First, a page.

Congress Grills FAA Chief On Boeing 737 MAX Issues

Daniel K Elwell, acting administrator of the Federal Aviation Administration (FAA) has been grilled for hours by congress about aspects of the Boeing 737 MAX situation at a meeting on the 15th May. As well as answering questions relating to the Maneuvering Characteristics Augmentation System (MCAS), he was quizzed about the FAA’s relationship with Boeing and the timeline for reinstating the plane.

Boeing 737 MAX
The FAA chief has been grilled about the 737 MAX fiasco. Photo: Nathan Coats via Flickr

Acting head of the FAA, Dan Elwell, was grilled with questions from lawmakers at the meeting on the 15th May. Sitting before the House Transportation Committee for hours, Elwell was asked about everything from MCAS to the FAA to the timeframe for the MAX returning to service.

The FAA has come under fire for allowing Boeing to self-certify some aspects of the MAX, as well as their somewhat tardy decision to ground the plane after two fatal accidents. Rick Larsen, Chairman of the board, set the tone of the meeting when he said:

“The FAA has a credibility problem. The FAA needs to fix its credibility problem.”

Not enough in the manual

Speaking to the House transport committee, Elwell told the house there should have been more information in the training manuals regarding the MCAS anti stall system. In a rare public criticism of Boeing, he was reported by the Financial Times as saying:

“As a pilot, when I first heard about this, I thought there should have been more text in the manual about the MCAS [the anti-stall system],”

Pilots have previously complained that they didn’t know enough about the MCAS system. This system has been blamed for the two tragic crashes of 737 MAX jets, killing a total of 346 people.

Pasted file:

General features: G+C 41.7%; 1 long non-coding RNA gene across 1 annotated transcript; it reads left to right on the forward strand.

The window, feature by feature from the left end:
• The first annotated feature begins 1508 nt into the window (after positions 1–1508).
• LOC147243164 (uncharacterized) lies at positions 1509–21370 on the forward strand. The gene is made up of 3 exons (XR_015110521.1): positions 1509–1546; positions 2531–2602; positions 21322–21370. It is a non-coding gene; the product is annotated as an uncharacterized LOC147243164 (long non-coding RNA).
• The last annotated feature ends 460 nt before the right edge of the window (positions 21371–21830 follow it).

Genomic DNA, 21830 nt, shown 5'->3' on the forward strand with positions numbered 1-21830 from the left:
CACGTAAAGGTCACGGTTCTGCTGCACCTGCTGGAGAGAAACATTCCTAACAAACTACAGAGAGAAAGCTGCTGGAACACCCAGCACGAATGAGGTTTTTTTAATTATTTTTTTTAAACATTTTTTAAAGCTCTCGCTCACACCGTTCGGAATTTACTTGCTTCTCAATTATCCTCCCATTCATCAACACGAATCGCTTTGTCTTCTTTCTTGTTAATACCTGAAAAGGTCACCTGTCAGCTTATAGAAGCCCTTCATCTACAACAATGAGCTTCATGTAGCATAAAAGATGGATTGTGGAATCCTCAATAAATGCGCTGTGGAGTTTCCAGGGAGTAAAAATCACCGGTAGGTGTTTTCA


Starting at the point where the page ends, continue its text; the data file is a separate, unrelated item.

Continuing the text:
Boeing have defended themselves, saying that pilots should have known how to override the system, saying that it was similar to previous models of the aircraft. However, Elwell has slammed Boeing for not telling the FAA earlier that one of the safety features of the system didn’t work for many airlines.

Ethiopian 737 MAX
Ethiopian pilots could not override the MCAS. Photo: Anna Zvereva via Wikimedia

A warning light signifying a potential malfunction of the angle of attack (AOA) sensor was rendered useless if the aircraft didn’t have an additional feature fitted to the pilot’s display. Boeing apparently knew about this problem a whole year before the first MAX crash but didn’t mention it to the FAA until after the incident. Elwell continued,

“Because the AOA disagree light was not a safety critical feature, it languished. I am not happy with a 13-month gap between finding that anomaly and us finding out about that. We are going to look into that.”

Software fix on the way

Word is that Boeing expect to deliver the software update within the next few weeks for inspection by the FAA. This will be the first step towards getting the aircraft back in the skies. In fact, the LA Times states that the fix could be ready for inspection as soon as next week.

Elwell hasn’t indicated how long the inspection will take but has said that a technical advisory board will provide a ‘third set of eyes’ for the process. He said,

“As our work continues, I want to offer this assurance. In the U.S., the 737 Max will return to service only when the FAA’S analysis of the facts and technical data indicate that it’s safe to do so.”